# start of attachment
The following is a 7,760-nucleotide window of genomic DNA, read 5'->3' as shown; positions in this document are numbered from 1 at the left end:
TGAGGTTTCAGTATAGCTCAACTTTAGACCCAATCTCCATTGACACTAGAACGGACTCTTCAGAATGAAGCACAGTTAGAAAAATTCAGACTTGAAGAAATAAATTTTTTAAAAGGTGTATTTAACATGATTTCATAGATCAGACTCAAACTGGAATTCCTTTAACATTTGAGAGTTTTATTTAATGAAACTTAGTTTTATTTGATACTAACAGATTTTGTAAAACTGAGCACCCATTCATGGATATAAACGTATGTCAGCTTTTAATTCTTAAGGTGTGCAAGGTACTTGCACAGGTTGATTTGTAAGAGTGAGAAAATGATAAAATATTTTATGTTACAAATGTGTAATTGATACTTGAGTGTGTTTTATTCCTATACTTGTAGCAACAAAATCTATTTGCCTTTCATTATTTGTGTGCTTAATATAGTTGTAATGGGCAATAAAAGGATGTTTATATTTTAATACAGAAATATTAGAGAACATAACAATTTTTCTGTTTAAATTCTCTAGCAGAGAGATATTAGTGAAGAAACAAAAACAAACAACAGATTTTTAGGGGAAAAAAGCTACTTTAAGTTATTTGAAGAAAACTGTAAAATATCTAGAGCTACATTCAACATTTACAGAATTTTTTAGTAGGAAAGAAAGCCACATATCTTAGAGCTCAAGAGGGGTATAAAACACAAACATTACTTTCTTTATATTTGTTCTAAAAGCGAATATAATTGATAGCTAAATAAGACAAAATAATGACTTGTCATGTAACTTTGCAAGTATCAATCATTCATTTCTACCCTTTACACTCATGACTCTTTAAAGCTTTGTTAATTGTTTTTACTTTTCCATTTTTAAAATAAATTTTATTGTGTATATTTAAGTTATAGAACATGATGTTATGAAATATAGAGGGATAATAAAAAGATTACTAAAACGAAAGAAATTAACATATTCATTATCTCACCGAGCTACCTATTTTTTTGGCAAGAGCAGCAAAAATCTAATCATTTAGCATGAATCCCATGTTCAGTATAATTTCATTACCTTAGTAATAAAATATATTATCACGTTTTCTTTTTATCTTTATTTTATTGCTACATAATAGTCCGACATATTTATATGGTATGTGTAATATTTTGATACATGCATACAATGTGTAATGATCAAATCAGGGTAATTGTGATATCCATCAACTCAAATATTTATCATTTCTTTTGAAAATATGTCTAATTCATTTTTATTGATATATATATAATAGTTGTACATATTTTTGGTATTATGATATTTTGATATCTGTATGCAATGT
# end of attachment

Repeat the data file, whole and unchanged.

The following is a 7,760-nucleotide window of genomic DNA, read 5'->3' as shown; positions in this document are numbered from 1 at the left end:
TGAGGTTTCAGTATAGCTCAACTTTAGACCCAATCTCCATTGACACTAGAACGGACTCTTCAGAATGAAGCACAGTTAGAAAAATTCAGACTTGAAGAAATAAATTTTTTAAAAGGTGTATTTAACATGATTTCATAGATCAGACTCAAACTGGAATTCCTTTAACATTTGAGAGTTTTATTTAATGAAACTTAGTTTTATTTGATACTAACAGATTTTGTAAAACTGAGCACCCATTCATGGATATAAACGTATGTCAGCTTTTAATTCTTAAGGTGTGCAAGGTACTTGCACAGGTTGATTTGTAAGAGTGAGAAAATGATAAAATATTTTATGTTACAAATGTGTAATTGATACTTGAGTGTGTTTTATTCCTATACTTGTAGCAACAAAATCTATTTGCCTTTCATTATTTGTGTGCTTAATATAGTTGTAATGGGCAATAAAAGGATGTTTATATTTTAATACAGAAATATTAGAGAACATAACAATTTTTCTGTTTAAATTCTCTAGCAGAGAGATATTAGTGAAGAAACAAAAACAAACAACAGATTTTTAGGGGAAAAAAGCTACTTTAAGTTATTTGAAGAAAACTGTAAAATATCTAGAGCTACATTCAACATTTACAGAATTTTTTAGTAGGAAAGAAAGCCACATATCTTAGAGCTCAAGAGGGGTATAAAACACAAACATTACTTTCTTTATATTTGTTCTAAAAGCGAATATAATTGATAGCTAAATAAGACAAAATAATGACTTGTCATGTAACTTTGCAAGTATCAATCATTCATTTCTACCCTTTACACTCATGACTCTTTAAAGCTTTGTTAATTGTTTTTACTTTTCCATTTTTAAAATAAATTTTATTGTGTATATTTAAGTTATAGAACATGATGTTATGAAATATAGAGGGATAATAAAAAGATTACTAAAACGAAAGAAATTAACATATTCATTATCTCACCGAGCTACCTATTTTTTTGGCAAGAGCAGCAAAAATCTAATCATTTAGCATGAATCCCATGTTCAGTATAATTTCATTACCTTAGTAATAAAATATATTATCACGTTTTCTTTTTATCTTTATTTTATTGCTACATAATAGTCCGACATATTTATATGGTATGTGTAATATTTTGATACATGCATACAATGTGTAATGATCAAATCAGGGTAATTGTGATATCCATCAACTCAAATATTTATCATTTCTTTTGAAAATATGTCTAATTCATTTTTATTGATATATATATAATAGTTGTACATATTTTTGGTATTATGATATTTTGATATCTGTATGCAATGT